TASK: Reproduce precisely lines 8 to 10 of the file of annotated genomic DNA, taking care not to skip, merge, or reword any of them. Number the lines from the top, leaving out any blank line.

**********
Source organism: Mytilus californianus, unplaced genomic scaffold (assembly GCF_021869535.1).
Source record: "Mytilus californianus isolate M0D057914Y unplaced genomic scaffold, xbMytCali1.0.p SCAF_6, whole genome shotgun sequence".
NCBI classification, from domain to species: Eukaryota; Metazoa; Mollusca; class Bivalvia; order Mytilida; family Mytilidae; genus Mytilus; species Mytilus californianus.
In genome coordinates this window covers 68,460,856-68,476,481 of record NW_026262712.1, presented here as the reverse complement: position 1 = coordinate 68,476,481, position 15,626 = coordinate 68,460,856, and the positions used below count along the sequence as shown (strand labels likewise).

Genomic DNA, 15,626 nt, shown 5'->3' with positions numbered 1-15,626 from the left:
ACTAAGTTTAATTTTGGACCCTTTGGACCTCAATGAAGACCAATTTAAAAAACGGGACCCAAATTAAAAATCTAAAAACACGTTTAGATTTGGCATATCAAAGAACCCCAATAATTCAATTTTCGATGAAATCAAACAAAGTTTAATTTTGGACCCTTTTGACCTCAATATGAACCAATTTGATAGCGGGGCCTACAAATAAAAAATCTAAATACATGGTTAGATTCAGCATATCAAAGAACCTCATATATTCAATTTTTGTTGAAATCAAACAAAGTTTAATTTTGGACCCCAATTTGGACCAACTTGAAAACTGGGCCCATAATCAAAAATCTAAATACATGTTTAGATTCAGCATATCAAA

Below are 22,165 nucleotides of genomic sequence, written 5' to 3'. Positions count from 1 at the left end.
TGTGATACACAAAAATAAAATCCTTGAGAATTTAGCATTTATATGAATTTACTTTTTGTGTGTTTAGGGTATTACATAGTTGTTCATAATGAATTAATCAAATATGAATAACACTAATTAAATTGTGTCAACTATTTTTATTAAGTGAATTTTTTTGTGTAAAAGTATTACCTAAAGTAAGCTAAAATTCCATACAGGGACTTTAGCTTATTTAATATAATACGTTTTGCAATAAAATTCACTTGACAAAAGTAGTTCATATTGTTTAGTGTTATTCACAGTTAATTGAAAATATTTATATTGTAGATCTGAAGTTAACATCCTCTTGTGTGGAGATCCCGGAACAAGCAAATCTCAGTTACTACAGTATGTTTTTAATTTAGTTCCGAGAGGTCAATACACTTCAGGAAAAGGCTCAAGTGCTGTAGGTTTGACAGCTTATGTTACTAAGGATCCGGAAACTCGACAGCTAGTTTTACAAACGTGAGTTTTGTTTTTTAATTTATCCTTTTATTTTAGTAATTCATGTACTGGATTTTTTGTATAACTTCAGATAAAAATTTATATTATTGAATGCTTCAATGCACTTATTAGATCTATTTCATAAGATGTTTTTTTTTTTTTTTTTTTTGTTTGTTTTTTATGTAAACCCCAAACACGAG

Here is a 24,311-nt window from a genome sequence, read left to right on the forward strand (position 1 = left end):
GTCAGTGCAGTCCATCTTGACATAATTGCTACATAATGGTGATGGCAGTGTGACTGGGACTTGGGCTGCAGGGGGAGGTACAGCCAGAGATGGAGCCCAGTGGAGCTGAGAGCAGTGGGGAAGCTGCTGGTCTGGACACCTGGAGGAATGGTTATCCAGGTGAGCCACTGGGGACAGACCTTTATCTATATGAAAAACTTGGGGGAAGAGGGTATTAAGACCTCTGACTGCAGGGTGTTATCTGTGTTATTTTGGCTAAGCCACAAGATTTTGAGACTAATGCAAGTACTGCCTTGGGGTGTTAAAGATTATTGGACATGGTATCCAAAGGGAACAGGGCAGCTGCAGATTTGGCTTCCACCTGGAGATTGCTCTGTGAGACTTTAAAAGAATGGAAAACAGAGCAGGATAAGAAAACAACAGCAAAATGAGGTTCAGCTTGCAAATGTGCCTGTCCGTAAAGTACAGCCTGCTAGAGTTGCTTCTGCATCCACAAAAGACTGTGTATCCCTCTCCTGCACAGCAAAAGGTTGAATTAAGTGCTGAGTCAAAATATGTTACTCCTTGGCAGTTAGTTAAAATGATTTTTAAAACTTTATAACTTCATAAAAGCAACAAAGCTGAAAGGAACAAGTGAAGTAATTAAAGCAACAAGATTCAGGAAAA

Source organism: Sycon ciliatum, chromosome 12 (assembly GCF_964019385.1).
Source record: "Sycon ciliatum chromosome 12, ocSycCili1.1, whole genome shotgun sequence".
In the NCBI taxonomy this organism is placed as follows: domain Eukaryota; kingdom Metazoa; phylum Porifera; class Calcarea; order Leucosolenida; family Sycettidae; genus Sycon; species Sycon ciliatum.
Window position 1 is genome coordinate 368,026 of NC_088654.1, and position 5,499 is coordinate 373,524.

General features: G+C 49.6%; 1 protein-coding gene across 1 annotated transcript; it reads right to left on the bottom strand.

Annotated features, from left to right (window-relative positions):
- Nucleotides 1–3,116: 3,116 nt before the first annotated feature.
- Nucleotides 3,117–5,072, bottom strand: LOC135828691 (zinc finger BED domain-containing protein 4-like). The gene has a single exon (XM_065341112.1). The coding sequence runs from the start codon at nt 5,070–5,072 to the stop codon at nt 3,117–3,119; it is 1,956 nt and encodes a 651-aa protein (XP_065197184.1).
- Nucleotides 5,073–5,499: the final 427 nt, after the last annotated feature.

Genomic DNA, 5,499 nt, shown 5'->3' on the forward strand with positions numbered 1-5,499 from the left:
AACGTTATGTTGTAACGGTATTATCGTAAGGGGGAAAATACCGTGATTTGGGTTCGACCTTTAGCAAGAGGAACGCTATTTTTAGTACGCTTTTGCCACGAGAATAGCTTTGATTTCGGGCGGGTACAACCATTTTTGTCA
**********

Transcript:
TGTGATACACAAAAATAAAATCCTTGAGAATTTAGCATTTATATGAATTTACTTTTTGTGTGTTTAGGGTATTACATAGTTGTTCATAATGAATTAATCAAATATGAATAACACTAATTAAATTGTGTCAACTATTTTTATTAAGTGAATTTTTTTGTGTAAAAGTATTACCTAAAGTAAGCTAAAATTCCATACAGGGACTTTAGCTTATTTAATATAATACGTTTTGCAATAAAATTCACTTGACAAAAGTAGTTCATATTGTTTAGTGTTATTCACAGTTAATTGAAAATATTTATATTGTAGATCTGAAGTTAACATCCTCTTGTGTGGAGATCCCGGAACAAGCAAATCTCAGTTACTACAGTATGTTTTTAATTTAGTTCCGAGAGGTCAATACACTTCAGGAAAAGGCTCAAGTGCTGTAGGTTTGACAGCTTATGTTACTAAGGATCCGGAAACTCGACAGCTAGTTTTACAAACGTGAGTTTTGTTTTTTAATTTATCCTTTTATTTTAGTAATTCATGTACTGGATTTTTTGTATAACTTCAGATAAAAATTTATATTATTGAATGCTTCAATGCACTTATTAGATCTATTTCATAAGATGTTTTTTTTTTTTTTTTTTTTGTTTGTTTTTTATGTAAACCCCAAACACGAG

Here is a 24,311-nt window from a genome sequence, read left to right on the forward strand (position 1 = left end):
GTCAGTGCAGTCCATCTTGACATAATTGCTACATAATGGTGATGGCAGTGTGACTGGGACTTGGGCTGCAGGGGGAGGTACAGCCAGAGATGGAGCCCAGTGGAGCTGAGAGCAGTGGGGAAGCTGCTGGTCTGGACACCTGGAGGAATGGTTATCCAGGTGAGCCACTGGGGACAGACCTTTATCTATATGAAAAACTTGGGGGAAGAGGGTATTAAGACCTCTGACTGCAGGGTGTTATCTGTGTTATTTTGGCTAAGCCACAAGATTTTGAGACTAATGCAAGTACTGCCTTGGGGTGTTAAAGATTATTGGACATGGTATCCAAAGGGAACAGGGCAGCTGCAGATTTGGCTTCCACCTGGAGATTGCTCTGTGAGACTTTAAAAGAATGGAAAACAGAGCAGGATAAGAAAACAACAGCAAAATGAGGTTCAGCTTGCAAATGTGCCTGTCCGTAAAGTACAGCCTGCTAGAGTTGCTTCTGCATCCACAAAAGACTGTGTATCCCTCTCCTGCACAGCAAAAGGTTGAATTAAGTGCTGAGTCAAAATATGTTACTCCTTGGCAGTTAGTTAAAATGATTTTTAAAACTTTATAACTTCATAAAAGCAACAAAGCTGAAAGGAACAAGTGAAGTAATTAAAGCAACAAGATTCAGGAAAA